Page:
Seasonally, 80% of the land is a flooded plain covering 75,000 sq. miles. 99% is privately owned land used as Fazendas (cattle ranches) many of which have become eco resorts with fast boats for touring the rivers year round, and by horseback in dry season. Rain drops 55 inches a year but the rivers and tributaries can make 15 foot rises in the wet season. Julia, Mary, and Sally took their protection from mosquitos and the Zika Virus seriously.

3500 known plant species, 1000 bird species, 400 fish species, 300 mammalian critters, 480 reptiles, and 9000 invertebrates keep your eyes alight for new flora and fauna at every turn. With over 10 million Yacare Caiman in the Pantanal, they become road obstruction before long. They hang out peaceably with Capybaras…unless the food source gets too low.

Both are food for the numerous Jaguars that would be expanding if the local ranchers weren’t killing off 200-300 a year in retribution for livestock killings. At the Pouso Alegre cattle ranch we found 2 freshly killed cattle, the first ever on this ranch. However, the owner is committed to protecting the Jaguars, so these two we found again the following evening (mating, so making some noise in the dark) will remain safe. Three of us went horseback riding during the day without a thought until we realized how close and bold the big cats were!

Some of the rare finds were the Hyacinth Macaws…

Giant Tapirs…

…Giant River Otters…about 6 times the size of our Monterrey Sea Otters! This baby is captured looking pretty glum after minutes of loud demanding whining for a bite of catfish, that was ignored by the adult until he had eaten his fill.

…and Giant Anteaters, which we didn’t see but saw their cousins, arboreal anteaters called Southern Tananduas. We did not actually see this one below but include it because our cameras were incapable of capturing a meaningful image at night when we happened on one right next to the road. Cool looking beastie, no?

Only one road crosses the Pantanal. A dirt dike crossing 120 wooden bridges between Cuiaba and Port Jofre on the Cuiaba River, a tributary of the massive Paraguay River. The Military built this part first, realized the expense was enormous, and abandoned the project at this muddy bank, where Steven enjoys a brief rest waiting for our transportation up river to the houseboat. The fast boat in the background was our daily “ride” up the rivers for exploration.

Our stays on ranches and houseboats on the River, gave us access to over five separate, “up close and personal” jaguar viewings. This beefy male sipped for 5 minutes then swam the river 10 feet in front of our speed boat while we sidled below him swimming the river…and our biologist cried with joy at the unique viewing. The jaguar is the 3rd largest cat in the world. They are so powerful, they crush the skull of their prey with one massive bite rather than strangle them by the throat.

Immersion into the strangeness of a wetlands, accessible during the dry season, is something we cannot compare to any other safari, birding tour, or backcountry hike. This is the Big Mama of biological diversity using every exaggerated description you could apply. Truly mindblowing, over and over again. These Red-Legged Seriama gave us the strangest, loudest concert sounding like hyenas with a descending laughing call and response including harmonics…for 5 minutes! They almost swallow their necks like a compressed snake to generate that volume, choking out these drawn out calls.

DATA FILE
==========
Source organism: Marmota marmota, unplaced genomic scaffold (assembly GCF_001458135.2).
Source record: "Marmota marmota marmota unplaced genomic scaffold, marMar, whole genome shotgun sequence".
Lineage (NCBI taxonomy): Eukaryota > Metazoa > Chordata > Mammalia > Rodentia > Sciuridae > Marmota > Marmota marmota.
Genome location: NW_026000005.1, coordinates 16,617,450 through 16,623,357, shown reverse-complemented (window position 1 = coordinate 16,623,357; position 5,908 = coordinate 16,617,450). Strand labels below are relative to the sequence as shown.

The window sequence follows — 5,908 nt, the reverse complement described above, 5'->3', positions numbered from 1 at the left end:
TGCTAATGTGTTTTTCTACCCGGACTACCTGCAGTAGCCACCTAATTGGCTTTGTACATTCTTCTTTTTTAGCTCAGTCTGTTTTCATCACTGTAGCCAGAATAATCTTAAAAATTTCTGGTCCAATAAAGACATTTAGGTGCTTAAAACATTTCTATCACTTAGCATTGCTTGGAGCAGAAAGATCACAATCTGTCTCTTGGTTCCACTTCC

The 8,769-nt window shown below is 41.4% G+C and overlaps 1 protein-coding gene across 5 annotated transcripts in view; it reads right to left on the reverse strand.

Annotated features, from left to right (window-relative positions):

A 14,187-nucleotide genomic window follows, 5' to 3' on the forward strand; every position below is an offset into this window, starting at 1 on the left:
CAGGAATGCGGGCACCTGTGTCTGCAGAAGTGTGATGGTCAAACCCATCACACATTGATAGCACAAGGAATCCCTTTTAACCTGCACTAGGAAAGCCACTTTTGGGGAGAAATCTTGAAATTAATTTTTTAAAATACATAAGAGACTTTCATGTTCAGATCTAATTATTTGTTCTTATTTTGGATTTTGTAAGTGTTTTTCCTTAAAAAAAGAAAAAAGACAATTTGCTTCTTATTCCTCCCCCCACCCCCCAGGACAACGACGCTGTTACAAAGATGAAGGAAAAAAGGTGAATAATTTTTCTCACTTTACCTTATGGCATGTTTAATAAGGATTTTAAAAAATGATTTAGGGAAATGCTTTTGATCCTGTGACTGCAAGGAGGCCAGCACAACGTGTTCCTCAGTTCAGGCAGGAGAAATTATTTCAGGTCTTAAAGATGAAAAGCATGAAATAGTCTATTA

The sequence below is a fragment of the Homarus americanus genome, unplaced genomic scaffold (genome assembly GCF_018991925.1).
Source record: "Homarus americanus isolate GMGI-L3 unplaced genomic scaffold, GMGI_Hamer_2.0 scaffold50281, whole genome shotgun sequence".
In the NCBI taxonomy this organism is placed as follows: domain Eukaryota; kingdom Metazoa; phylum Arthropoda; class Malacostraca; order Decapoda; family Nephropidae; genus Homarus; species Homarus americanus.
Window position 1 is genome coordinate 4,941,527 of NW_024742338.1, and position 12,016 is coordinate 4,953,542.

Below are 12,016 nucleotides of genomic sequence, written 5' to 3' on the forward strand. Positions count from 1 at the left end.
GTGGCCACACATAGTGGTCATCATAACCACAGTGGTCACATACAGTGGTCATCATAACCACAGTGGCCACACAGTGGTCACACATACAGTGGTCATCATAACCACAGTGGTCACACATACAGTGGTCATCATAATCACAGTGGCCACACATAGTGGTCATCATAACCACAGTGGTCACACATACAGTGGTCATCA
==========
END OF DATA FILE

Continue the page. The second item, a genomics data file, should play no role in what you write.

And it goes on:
The other oddity was watching humans standing in intensely hot sun waiting for some wild animal to leave its’ lair, then strolling by the ranch kitchen areas and seeing them up close getting fed leftovers from the kitchen staff. My only chance for great pictures on my I-phone as the animals were finally close enough,  I almost got creamed by two giant vultures who wanted the food in my hand for feeding the nine-banded armadillos. Unfortunately, without a thick armor, I had to throw the food and run!

Startling, awe-inspiring meetings with wild animals throughout the day and night, is really hard to describe. I have pages of names of fabulous birds, tons of photos, and I am overwhelmed looking at them; Karen Share, Jim and others on our trip have generously shared photos. From 5AM wake up calls by Howler Monkeys to Jaguar tracking late at night, the days have been full. Then there is the human cultural diversity, a traffic jam on the Pantaneira Highway as motorcyclists, horses, and cattle have to share the narrow road above the vast plain of wetlands extending out on both sides.

This Tegu Lizard is an example of a primitive beauty right at our feet at one of the ranches.


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About Sally

A Studio Artist and painter trained at Stanford university, Sally has since then graduated from a long career as an Attorney with the Public Defender, and returned to painting. Living in Mexico with her son for a year, they adopted a feral dog, Lety. Sally's son left for college and their dog adopted her new best friend, Steven.


  1. Irene and Frank

    Once again, you two amaze us with your intrepid travels and the energy to pull it off. Thanks for sharing through your evocative descriptions. And stay healthy! Irene and Frank


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